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The International Writers Magazine: Comedy in Crisis

Funny Men
Dean Borok


I don’t understand why everybody is jumping all over Jay Leno for winning the comedy war against Conan O’Brien. I long ago predicted Conan’s demise, which I based simply on the fact that he is NOT FUNNY. He’s a snarky little dude who went to Harvard. Harvard may be a great institution for training economists who create all these great financial products that we all enjoy right now, like the derivatives and swaps that have devastated the economy (which I concede to be a great comedy in the tradition of “The Producers”), but it is no breeding ground for comedians, who thrive much better in the fertile, overly-manured precincts of Brooklyn.

Anyway, having a good stage act is not the only quality you need to emerge in the comedy business. Go to any comedy club and you will see 2-3 good acts. The world is littered with the debris of talented artists who couldn’t get a break. Going back to the beginning of time, getting to the top in the comedy business depends on politics and connections. Even in ancient Rome they had stand-up comics, which they fed to the lions and the gladiators. “Nobody to fight Il Supremo? No problem, throw the comedian in.”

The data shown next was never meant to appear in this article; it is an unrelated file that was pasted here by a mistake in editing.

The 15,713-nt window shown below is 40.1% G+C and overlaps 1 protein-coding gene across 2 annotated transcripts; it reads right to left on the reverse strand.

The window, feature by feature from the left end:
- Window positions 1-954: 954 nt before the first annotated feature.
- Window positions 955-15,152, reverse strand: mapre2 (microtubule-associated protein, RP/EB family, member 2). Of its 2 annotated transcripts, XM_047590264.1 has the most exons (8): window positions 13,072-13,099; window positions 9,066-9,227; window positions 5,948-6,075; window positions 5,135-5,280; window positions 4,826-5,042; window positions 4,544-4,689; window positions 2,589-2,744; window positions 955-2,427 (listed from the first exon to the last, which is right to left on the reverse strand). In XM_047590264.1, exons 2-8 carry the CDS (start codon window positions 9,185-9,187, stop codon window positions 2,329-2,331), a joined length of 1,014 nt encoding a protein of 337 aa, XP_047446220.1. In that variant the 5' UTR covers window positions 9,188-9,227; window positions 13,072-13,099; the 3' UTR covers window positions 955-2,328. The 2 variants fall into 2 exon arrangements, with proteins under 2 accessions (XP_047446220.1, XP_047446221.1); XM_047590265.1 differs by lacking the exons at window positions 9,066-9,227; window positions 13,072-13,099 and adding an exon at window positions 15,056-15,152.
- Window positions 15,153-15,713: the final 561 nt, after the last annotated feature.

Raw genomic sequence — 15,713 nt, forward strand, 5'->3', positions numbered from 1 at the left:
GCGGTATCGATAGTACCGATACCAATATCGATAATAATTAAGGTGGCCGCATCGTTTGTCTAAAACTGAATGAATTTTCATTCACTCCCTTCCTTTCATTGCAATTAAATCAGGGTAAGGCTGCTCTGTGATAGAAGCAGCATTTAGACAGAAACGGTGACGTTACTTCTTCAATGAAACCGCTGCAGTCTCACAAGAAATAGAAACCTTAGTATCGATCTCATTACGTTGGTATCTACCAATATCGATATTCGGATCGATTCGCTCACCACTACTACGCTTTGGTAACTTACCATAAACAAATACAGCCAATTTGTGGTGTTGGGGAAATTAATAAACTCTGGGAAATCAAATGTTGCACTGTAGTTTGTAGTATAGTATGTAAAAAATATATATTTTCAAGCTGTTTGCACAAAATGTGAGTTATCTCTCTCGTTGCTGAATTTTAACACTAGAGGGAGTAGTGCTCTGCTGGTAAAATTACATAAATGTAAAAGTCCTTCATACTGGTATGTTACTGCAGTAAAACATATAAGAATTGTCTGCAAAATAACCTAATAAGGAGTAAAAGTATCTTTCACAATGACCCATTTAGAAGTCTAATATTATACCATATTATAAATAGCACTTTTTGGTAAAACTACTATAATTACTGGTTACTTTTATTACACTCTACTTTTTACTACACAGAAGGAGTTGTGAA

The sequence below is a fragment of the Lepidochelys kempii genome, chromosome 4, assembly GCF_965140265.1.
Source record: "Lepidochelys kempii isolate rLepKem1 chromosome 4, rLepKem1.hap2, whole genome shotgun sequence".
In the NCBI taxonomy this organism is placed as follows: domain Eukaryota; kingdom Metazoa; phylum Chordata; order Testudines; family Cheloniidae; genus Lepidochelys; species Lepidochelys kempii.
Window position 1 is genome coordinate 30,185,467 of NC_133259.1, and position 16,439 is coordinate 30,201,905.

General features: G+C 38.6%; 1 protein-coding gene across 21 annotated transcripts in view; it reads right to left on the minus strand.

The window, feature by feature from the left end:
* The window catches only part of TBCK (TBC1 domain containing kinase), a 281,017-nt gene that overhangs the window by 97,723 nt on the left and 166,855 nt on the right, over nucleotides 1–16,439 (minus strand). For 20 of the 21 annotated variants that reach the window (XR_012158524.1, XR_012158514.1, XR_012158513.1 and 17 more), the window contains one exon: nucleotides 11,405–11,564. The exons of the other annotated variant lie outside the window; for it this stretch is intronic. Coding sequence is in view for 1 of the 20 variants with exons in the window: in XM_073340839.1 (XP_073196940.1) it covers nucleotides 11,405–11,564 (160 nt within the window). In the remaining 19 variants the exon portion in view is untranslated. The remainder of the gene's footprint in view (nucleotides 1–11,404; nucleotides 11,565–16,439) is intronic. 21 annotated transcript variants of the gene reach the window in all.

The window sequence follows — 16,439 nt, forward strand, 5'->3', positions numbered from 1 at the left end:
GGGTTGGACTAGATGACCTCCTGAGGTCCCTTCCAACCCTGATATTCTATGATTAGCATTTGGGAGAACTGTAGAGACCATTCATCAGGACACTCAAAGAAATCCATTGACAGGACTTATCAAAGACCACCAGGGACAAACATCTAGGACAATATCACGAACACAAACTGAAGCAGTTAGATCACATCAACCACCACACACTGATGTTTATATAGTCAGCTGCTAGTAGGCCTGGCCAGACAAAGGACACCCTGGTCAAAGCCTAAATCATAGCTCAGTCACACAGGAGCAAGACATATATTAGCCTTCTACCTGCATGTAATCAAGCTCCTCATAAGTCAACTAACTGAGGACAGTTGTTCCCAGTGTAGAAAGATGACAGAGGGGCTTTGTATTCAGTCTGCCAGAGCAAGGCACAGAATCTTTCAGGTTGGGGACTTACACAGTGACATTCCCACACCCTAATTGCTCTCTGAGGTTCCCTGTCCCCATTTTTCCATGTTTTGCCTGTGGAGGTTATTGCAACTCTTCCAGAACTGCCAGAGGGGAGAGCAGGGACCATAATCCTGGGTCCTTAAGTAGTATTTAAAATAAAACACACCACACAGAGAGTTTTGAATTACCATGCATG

Nobody has ever written about the politics of the comedy business because the process is so low-based and sordid that no intelligent person would waste his time in contemplation of it. The personalities in charge of running it, like club managers, agents and producers are functional illiterates burdened by their own complexes and inadequacies. If any illiterate stooge with a big mouth can get on stage and be a comedian, the same goes double for an aspiring manager or agent.

"What follows is a backstage charade of favoritism, backstabbing and triumphalism. The most striking literary statement I ever read about it was a play called “The Sweet Smell of Success”, which was made into a movie starring Burt Lancaster and Tony Curtis and touched all the bases. Martin Scorsese’s “The King of Comedy” was a good stab at it, but I didn’t feel he included enough agents and producers in it, and they are the real fuck-ups, as the NBC mess currently illustrates.

I have been doing a comedy act for a long damn time. You can always find a place to go onstage. I would go in and have a good time until I got tired of it. In order to succeed at it, you have to go around to all the clubs all the time and hope that something will happen. I always had jobs, dating and sports also going at the same time, so when the club scene grew tiresome I blew it off and went on to my other interests.

Club managers were always my plague. They think they are critics, and it is reinforced by comics, who are broke, sucking up to them. Naturally, a lot of self-promotion is going on because everybody needs to get on stage all the time.